Mr James said vehicle sales should remain solid in 2016, with employment rising, record wealth levels and the Reserve Bank likely to remain on the interest rate sidelines.

“The area to watch is the housing market, as softer home prices could restrain car buying enthusiasm,” he said.

Encouragingly, it’s not just so-called `standard’ vehicles being sold, but luxury rides are taking a bigger share of total sales, Mr James said.

Sports Utility Vehicle sales continued to skyrocket in 2015, making it the fastest growing sector for a sixth year in a row.

SUVs now account for around 35.4 per cent of the market, up from 31.7 per cent in 2014.

And Toyota continued its reign as Australia’s favourite in 2015, posting the company’s 13th straight year as the market leader and 19th time overall.

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Govt rejects suggestion of $30 pap smears

Health Minister Sussan Ley has slammed claims the removal of bulk-billing incentive payments for pathology services will leave women paying $30 for a pap smear.

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Pathologists have warned of potentially fatal consequences if women are forced to fork out $30 for the cervical cancer screening test.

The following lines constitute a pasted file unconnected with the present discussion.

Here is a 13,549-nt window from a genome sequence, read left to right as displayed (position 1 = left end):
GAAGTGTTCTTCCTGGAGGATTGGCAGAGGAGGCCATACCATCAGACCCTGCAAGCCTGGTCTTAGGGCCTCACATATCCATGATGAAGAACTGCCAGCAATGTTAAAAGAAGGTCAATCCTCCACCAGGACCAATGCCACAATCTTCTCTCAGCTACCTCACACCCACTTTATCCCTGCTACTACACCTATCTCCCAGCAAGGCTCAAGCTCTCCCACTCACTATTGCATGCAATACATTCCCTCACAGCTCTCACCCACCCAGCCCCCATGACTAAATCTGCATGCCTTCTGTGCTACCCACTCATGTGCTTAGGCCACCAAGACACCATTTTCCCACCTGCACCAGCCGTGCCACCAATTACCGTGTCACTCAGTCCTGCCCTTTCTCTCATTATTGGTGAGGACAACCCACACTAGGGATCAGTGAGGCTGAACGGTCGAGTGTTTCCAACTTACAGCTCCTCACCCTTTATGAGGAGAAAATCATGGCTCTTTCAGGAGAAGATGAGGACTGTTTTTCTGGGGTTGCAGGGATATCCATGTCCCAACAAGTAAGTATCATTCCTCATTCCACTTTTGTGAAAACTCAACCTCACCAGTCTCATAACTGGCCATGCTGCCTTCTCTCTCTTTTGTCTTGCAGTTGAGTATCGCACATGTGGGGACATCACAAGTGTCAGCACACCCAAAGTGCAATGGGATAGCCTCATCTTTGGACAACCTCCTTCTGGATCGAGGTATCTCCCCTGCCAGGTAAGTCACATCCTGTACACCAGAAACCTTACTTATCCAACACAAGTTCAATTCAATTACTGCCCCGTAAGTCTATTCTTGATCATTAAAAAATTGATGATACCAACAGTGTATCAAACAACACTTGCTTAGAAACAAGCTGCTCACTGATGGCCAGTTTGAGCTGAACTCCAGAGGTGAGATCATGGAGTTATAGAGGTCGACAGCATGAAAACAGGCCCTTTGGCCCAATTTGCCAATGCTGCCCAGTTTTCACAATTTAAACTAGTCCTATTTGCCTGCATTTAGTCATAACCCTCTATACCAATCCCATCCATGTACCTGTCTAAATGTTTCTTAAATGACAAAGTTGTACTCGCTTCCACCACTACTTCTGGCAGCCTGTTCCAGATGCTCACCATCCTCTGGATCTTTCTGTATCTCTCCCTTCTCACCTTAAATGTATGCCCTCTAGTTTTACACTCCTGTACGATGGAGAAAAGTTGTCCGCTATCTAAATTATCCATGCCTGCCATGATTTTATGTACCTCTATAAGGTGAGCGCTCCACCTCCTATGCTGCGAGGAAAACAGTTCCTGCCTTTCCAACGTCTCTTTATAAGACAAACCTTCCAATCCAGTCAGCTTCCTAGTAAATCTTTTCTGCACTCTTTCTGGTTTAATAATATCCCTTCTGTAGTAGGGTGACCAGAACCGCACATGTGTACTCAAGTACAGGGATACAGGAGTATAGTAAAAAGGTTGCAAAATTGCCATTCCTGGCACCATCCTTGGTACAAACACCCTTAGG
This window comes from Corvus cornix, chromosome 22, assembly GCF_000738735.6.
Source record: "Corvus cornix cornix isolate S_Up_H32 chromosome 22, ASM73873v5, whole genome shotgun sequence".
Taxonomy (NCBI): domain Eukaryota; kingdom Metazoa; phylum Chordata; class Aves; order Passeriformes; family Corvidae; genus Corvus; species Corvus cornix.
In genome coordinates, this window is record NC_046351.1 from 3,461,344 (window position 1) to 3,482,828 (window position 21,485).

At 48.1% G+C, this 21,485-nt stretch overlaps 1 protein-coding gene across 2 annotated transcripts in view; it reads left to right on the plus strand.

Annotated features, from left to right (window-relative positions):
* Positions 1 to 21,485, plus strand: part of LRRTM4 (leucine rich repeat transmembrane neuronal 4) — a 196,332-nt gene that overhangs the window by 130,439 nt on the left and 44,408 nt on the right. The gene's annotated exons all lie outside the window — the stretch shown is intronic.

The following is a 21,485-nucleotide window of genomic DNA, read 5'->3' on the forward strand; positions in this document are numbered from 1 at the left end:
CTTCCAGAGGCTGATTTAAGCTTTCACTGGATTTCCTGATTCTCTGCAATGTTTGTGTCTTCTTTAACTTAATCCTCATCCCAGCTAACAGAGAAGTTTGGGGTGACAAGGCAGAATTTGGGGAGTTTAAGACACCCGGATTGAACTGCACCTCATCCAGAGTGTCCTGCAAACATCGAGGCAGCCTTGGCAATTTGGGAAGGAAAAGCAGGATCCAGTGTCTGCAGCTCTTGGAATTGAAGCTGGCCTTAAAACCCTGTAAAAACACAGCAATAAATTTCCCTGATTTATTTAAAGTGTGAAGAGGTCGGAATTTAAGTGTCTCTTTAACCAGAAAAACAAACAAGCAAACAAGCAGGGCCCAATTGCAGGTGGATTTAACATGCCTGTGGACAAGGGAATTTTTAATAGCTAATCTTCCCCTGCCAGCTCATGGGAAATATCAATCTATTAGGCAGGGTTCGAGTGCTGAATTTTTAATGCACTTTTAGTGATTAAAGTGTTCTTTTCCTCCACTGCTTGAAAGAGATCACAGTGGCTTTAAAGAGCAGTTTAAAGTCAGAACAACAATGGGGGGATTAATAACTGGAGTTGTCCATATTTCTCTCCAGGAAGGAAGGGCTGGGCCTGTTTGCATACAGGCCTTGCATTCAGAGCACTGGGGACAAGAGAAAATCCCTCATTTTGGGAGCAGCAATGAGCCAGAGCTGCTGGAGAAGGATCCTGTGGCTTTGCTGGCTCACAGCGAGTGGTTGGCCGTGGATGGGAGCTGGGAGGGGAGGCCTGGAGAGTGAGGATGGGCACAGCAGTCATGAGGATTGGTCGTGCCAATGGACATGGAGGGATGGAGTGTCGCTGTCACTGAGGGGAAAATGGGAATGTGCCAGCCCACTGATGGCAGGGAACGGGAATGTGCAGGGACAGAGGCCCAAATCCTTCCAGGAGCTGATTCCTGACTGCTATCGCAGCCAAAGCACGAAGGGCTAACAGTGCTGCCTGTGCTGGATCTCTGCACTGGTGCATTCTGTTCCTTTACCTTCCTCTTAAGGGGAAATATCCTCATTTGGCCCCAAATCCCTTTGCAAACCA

They say the cost will need to be passed on for all pathology tests, insisting previous government cuts mean laboratories will be unable to absorb the costs if the government goes ahead with its plan to scrap the payments from July 1.

Labor has vowed to block the measures in the Senate with opposition health spokeswoman Catherine King calling on the government to allow debate on the issue, amid concerns the measure could be bundled up with other Medicare regulations, making it harder to defeat.

Ms Ley’s office hit back on Wednesday, insisting the removal of the incentive payment was separate to the Medicare rebate paid for procedures like pap smears.

It argues stock exchange-listed pathology companies are concerned about the impact on shareholders, not patients.

“Medicare is not designed to be a guaranteed bankable revenue for corporations, nor is a taxpayer-funded payment like this provided to cross-subsidise other costs of doing business for pathology companies,” a spokesperson said.

The health minister has previously conceded “some may be worse off” under the changes.

Ms King says the government should have negotiated with the pathology sector to ensure bulk billing was protected.

Any barrier to accessing pap smears would have health consequences, she added.

“They introduce a very big blunt instrument, no warning, no negotiation with the sector,” she said.

Labor made cuts to pathology when in government, but Ms King said those savings were made in consultation with the sector and some were redirected to bulk billing incentives.